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  3. Thank you for your report of LCC, Rosie. I especially enjoyed your ideas for children’s and YA books but alas, I fear the iPhone will never go away. Perhaps iPhone makers could make them larger to accommodate easier reading of eBooks but with schools requiring fewer and fewer books to be read – do any 12-year olds know of Dickens, even a summary of his works? – the classics are dead to the young unless parents encourage their kids. I am dealing with two ghosting clients, aged 47 and 51, who can barely spell. Thanks, too, for letting us know which of our friends were in attendance. Better go make my bed…

    Liked by 1 person

    1. Yes, Jill. Go make your bed immediately! How do we get the kids today to get so attached to the characters we did – from Oliver Twist to Pollyanna, Heide or Pip in Great Expectations?
      And I, too, had problems signing in today, so I was almost Anonymous…. must be the planets…

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  4. The problem with kids as well as teens and young adults and grown-ups not reading is terrible. If schools aren’t teaching reading, what the heck are they teaching? Unfortunately the answer is becoming all too clear. So here’s to writers who up the ante and write for the guys out there. And to all writers who can get people interested once again in books… you know those things with words in them. Great post, Rosie.

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    1. Thanks, Gayle. I had a friend who was a writer and a substitute teacher in some of the rougher parts of L.A. He could not get these teenagers (and some were taller than him!) to sit still and be quiet enough to teach them reading or anything else, so he would bring in mostly black and white movies to show them. They got quieter after that. Blackboard Jungle was a movie they loved…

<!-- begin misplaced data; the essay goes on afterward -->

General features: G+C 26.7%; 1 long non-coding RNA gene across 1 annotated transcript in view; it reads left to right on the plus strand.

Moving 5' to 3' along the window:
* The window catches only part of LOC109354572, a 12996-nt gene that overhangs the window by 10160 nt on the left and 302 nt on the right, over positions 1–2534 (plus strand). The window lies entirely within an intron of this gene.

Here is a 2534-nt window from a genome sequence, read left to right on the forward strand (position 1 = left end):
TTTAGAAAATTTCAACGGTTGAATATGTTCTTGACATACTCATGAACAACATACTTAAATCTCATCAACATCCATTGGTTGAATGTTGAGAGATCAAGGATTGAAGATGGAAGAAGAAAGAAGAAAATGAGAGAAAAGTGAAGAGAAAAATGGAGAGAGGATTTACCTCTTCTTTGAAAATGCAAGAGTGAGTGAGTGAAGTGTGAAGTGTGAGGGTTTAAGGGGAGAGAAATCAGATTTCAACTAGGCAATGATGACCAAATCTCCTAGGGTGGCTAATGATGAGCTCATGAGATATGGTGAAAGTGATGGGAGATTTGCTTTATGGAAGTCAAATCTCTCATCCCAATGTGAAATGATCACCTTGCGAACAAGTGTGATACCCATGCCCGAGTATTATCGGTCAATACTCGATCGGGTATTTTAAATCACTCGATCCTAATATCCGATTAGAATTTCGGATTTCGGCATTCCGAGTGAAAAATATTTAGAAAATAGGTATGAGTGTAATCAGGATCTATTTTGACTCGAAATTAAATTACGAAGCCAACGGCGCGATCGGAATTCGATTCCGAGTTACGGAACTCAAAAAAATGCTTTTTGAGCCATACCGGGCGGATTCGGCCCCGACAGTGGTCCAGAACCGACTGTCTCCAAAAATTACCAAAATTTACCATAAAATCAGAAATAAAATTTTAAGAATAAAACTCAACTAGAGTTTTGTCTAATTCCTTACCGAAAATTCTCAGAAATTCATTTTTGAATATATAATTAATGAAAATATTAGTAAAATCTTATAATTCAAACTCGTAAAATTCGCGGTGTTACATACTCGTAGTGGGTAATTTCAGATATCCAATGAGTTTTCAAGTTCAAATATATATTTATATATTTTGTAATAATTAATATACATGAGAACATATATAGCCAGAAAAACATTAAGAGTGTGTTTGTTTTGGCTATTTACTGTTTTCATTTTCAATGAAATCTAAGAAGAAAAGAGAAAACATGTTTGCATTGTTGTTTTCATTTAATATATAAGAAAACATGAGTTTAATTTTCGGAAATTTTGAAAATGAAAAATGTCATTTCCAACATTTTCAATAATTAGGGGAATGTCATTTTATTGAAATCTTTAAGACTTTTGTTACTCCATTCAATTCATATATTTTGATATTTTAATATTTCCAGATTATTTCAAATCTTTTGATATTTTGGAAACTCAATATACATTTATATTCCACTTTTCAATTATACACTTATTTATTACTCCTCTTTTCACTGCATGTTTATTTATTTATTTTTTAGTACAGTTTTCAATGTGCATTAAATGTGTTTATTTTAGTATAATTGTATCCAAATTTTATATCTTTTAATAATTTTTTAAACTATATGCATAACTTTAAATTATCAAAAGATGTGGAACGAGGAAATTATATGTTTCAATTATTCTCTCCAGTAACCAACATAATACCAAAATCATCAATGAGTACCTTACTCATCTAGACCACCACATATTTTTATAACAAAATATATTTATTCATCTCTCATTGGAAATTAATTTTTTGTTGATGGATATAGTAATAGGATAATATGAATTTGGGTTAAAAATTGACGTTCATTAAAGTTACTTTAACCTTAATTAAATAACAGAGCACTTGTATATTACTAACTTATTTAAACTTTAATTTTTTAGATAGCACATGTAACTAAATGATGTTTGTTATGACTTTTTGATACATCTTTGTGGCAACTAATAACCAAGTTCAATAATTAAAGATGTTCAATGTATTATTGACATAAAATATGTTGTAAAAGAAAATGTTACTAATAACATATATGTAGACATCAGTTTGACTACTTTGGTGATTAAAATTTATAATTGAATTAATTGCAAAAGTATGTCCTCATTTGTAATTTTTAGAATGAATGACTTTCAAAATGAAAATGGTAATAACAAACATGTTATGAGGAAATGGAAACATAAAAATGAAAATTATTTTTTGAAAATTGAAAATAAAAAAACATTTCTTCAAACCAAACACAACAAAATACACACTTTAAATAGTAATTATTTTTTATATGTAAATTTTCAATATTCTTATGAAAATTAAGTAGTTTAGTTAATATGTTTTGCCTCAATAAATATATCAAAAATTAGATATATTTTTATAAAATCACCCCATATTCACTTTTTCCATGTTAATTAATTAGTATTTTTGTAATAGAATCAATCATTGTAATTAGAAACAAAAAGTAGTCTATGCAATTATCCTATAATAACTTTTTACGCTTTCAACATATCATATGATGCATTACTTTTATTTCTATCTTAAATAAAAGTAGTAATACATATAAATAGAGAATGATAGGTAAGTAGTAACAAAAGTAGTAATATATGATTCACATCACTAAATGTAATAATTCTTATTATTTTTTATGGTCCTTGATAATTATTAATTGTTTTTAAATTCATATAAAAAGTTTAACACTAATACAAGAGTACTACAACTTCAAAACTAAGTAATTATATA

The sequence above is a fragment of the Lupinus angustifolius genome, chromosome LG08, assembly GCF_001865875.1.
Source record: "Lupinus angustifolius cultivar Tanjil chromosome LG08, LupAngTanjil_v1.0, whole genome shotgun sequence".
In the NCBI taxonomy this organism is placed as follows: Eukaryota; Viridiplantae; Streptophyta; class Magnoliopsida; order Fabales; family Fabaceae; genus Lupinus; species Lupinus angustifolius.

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  5. Great post, Rosemary. I feel about like you did in your next-to-the last paragraph, preparing for a missions trip to Africa, with added classes in teaching writing to elementary & Jr. Hi grade kids. I love your recap, and your humor. Let me encourage you to get all you listed done before a week is up. If making you bed makes you feel good….. think of how great you will feel having accomplished new business cards, making contacts with conference attendees, finishing your website, writing on Lottie 2, and lastly those pesky reports. You go girl!!!

    Liked by 1 person

    1. Oh my goodness, Jackie. I’m almost having the vapors at the thought of doing all that! But I will. I will work my way through my never-ending To Do list – and try not to get sidetracked with any Yak-Shaving. For those that missed that post, That’s all the little steps you have to take in order to accomplish your original goal!
      I will keep you posted on my progress….

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  6. I love it, Rosemary. I feel about like you did in your next-to-the last paragraph, preparing for a missions trip to Africa, with added classes in teaching writing to elementary & Jr. Hi grade kids. I love your recap, and your humor. Let me encourage you to get all you listed done before a week is up. If making you bed makes you feel good….. think of how great you will feel having accomplished new business cards, making contacts with conference attendees, finishing your website, writing on Lottie 2, and lastly those pesky reports. You go girl!!!

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  7. What a wonderful post about LCC, Rosemary, I could “feel” what was going on, and I LOVE the Murdoch series, have DVDs and plan to stream the new episodes. Good series in that it doesn’t seem to get old.

    Don’t travel much these days, and it was great visiting through your eyes (which are good eyes to see the world through!)

    And can’t imagine a world without reading…or listening to books. Jeez.